Burned house, and an insurance payout - a tax problem?

One of my investment properties (a SFH) had some severe fire damage recently. Luckily, my contractor WILL be done rebuiding it before the end of the year.

In the end, I will have a surplus of money left over from the amount the insurance company gave me. It won’t be all that much…just several thousand dollars.

Is this taxable income? I’ve heard some insurance payouts are not.

If YES, is it declared passive income (e.g. it’d be categorized like rental house income, and therefore not be subject to fica/medicare)?


As a general rule, the portion of an insurance reimbursement that exceeds your cost to repair or replace your property is taxable income in the year received.

Taxed as ordinary income, but not self-employment income.

Wow. Thank goodness he’ll be completely done in a few days — in 2008!

So – to confirm – what if this was the case? Say the fire happened in Nov 2008, and I got $75,000 in insurance money in Dec 2008. I have a single-member LLC that owns the property; obviously my year end is Dec 31st 2008. In the event he didn’t even start on the property until Jan 2009, and did not take any draws or down payments to start the work, I would owe taxes on that additional $75,000? And be forced to deduct the repairs from my following year’s tax return (2009 tax return in early 2010)?

I would not recognize the insurance payment as income until all the bills are paid, and then excess insurance proceeds become income. I would not address the tax treatment until all the repairs are completed and you close the books on the project.

Your accountant will help you figure out the accounting entries on this one.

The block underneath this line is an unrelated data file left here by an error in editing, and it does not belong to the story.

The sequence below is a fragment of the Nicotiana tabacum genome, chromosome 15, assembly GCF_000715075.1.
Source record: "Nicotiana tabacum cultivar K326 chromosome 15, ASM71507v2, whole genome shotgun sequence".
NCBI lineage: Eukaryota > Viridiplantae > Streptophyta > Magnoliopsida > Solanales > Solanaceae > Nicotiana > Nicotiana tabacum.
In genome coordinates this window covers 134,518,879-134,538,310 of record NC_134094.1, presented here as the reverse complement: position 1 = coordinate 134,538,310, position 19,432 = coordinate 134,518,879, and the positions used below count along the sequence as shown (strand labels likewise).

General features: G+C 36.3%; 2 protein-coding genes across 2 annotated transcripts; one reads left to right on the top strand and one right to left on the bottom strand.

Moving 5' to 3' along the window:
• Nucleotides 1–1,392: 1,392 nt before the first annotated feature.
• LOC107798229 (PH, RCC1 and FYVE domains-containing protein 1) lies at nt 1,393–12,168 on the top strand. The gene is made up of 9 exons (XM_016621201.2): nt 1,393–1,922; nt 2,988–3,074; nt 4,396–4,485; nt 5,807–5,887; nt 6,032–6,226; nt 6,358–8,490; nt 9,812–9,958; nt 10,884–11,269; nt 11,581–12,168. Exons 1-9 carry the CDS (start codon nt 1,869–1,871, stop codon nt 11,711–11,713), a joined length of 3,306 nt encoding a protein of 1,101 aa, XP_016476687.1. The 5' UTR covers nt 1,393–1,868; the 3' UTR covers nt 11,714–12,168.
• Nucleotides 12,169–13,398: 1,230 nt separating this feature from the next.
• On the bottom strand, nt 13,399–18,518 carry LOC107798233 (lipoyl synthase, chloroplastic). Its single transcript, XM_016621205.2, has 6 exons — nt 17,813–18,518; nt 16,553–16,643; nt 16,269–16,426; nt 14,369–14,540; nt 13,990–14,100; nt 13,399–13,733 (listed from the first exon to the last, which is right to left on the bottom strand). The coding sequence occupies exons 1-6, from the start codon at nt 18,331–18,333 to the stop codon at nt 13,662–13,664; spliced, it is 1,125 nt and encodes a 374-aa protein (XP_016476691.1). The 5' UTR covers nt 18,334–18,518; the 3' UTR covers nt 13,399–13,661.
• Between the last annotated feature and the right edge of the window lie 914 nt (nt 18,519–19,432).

Gain/loss from the insurance proceeds is calculated on the adjusted basis of the property lost. It can be postponed until the property is replaced.

Then the replacement property is capitalized at cost and depreciated.

Partial losses can get a little messy.

Cash leftover after bills are paid is irrelevant.

got your message. to clarify for others reading:

you’re confusing “repair costs” with “loss.” let’s look at a hypothetical example.

the property was worth 70k when you bought it. fire. now worth 40k. your loss is 30k. you received 30k from the insurance co. no gain. no loss.

(I would argue that if the insurance co paid you 30k, your loss was at least 30k. )

you record the 30k loss and continue to depreciate the remaining 40k as usual.

you incur 24k of construction costs. you begin depreciation of 24k as if it was another asset.

the 24 has nothing to do with the gain/loss calculation.

Now, if your loss was <> 30k then you may have a gain/loss. ie: after the fire the property was worth 50k. now you have a 10k gain (70-50=20 loss. 30 ins - 20 loss = 10 gain).

IMO this is unlikely since the ins co paid you 30k. your loss of value is at least 30k. insurance cos don’t make a habit of paying more than actual losses. After deductibles etc, it’s more likely that you have a deductible net loss.

Informative as always, Mark.